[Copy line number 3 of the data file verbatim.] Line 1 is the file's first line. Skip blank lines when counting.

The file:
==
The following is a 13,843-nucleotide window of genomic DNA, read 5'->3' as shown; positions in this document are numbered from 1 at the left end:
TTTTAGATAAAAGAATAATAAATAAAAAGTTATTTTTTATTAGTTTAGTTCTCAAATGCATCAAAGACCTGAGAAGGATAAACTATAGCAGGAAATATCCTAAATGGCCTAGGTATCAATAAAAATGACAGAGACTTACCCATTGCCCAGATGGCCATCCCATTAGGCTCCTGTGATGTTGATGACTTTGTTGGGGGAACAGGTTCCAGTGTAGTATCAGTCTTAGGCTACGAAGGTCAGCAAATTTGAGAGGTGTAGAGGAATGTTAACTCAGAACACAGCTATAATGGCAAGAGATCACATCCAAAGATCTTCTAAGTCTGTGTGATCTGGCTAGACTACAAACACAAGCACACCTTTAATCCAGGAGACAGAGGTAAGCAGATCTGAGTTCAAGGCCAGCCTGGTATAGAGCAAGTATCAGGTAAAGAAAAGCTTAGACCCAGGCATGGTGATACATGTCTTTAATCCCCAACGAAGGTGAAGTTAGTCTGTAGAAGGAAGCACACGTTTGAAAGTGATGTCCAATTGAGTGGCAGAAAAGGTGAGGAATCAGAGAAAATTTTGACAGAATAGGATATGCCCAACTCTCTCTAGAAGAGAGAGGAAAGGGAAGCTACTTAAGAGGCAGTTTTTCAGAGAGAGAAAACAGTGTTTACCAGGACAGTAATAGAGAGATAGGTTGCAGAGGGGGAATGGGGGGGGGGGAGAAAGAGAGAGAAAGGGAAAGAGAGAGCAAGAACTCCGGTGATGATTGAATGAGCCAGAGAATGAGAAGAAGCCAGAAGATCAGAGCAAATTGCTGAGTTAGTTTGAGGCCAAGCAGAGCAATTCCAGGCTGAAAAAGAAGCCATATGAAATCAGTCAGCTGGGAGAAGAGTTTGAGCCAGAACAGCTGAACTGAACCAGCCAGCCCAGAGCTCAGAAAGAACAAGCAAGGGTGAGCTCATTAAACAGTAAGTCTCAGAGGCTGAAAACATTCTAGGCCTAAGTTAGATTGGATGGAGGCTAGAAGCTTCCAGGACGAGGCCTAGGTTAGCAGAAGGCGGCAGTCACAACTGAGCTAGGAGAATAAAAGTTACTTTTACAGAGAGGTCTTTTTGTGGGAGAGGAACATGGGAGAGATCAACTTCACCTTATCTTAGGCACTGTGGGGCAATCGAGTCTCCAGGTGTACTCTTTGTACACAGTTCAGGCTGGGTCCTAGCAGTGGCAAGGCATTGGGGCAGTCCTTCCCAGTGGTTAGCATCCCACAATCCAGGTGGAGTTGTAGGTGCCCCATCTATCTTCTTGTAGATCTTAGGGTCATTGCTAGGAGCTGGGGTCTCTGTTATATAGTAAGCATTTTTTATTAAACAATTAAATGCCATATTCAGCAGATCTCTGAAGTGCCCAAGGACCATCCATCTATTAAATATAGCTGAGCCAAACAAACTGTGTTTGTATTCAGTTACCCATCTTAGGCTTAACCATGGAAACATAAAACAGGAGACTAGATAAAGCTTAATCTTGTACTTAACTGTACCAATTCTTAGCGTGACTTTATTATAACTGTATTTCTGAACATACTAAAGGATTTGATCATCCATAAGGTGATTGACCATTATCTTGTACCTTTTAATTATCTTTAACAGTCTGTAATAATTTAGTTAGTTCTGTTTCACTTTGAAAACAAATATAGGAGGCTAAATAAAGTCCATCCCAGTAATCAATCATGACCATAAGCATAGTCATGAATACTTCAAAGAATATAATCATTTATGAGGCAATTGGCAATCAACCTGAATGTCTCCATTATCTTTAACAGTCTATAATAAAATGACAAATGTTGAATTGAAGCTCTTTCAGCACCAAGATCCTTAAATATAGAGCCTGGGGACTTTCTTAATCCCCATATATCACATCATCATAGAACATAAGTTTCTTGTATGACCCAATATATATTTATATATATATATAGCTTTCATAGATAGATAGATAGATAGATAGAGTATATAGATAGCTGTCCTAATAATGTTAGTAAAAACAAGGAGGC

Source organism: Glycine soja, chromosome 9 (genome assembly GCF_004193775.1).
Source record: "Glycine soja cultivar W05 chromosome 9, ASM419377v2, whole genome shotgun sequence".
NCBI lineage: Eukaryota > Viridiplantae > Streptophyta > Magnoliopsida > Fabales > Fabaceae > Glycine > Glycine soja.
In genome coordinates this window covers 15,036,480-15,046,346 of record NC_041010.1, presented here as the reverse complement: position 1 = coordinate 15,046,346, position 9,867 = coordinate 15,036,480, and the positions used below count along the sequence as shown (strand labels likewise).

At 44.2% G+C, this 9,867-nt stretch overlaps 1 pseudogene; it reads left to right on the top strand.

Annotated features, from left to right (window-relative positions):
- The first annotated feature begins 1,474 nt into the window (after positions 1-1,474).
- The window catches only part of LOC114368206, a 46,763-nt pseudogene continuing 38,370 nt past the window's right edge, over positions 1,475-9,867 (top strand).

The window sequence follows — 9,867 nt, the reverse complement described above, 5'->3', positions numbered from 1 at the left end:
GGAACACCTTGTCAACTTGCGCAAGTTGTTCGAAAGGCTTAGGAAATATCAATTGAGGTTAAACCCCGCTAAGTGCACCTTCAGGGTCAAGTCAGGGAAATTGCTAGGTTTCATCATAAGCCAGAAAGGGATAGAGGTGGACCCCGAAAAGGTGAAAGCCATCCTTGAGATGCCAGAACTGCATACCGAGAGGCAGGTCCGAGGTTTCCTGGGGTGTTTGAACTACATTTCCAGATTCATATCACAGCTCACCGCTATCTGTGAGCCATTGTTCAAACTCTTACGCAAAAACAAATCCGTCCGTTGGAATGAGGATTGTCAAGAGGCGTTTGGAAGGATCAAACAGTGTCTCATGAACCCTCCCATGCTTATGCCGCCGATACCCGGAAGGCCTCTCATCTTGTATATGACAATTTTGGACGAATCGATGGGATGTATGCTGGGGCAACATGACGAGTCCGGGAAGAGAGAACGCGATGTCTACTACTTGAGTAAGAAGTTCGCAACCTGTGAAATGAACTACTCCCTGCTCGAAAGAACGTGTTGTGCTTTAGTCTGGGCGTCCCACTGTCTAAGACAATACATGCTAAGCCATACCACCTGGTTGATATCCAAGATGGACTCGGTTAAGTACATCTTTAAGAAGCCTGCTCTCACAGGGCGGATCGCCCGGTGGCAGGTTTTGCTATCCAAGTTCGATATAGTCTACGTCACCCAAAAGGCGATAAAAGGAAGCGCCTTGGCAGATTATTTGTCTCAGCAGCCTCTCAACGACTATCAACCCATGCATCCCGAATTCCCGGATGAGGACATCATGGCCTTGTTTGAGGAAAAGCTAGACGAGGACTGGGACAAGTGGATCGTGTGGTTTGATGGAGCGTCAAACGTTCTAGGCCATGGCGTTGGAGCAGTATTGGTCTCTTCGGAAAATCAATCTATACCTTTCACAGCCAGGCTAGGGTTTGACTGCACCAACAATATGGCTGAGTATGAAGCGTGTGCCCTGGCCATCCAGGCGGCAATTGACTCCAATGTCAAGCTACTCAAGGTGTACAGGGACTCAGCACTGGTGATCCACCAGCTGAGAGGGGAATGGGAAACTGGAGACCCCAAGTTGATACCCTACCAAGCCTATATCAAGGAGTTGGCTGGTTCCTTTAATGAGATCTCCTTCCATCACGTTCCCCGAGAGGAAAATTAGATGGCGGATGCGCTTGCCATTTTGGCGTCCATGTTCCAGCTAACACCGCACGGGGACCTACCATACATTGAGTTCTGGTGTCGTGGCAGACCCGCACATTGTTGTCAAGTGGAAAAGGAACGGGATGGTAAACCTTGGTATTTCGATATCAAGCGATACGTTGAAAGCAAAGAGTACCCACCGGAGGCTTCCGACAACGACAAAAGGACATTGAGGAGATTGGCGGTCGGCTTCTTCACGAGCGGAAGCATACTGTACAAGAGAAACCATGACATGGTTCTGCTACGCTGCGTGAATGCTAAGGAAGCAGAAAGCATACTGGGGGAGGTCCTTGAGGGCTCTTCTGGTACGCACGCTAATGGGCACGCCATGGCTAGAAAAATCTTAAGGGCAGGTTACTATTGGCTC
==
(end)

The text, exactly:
Source organism: Glycine soja, chromosome 9 (genome assembly GCF_004193775.1).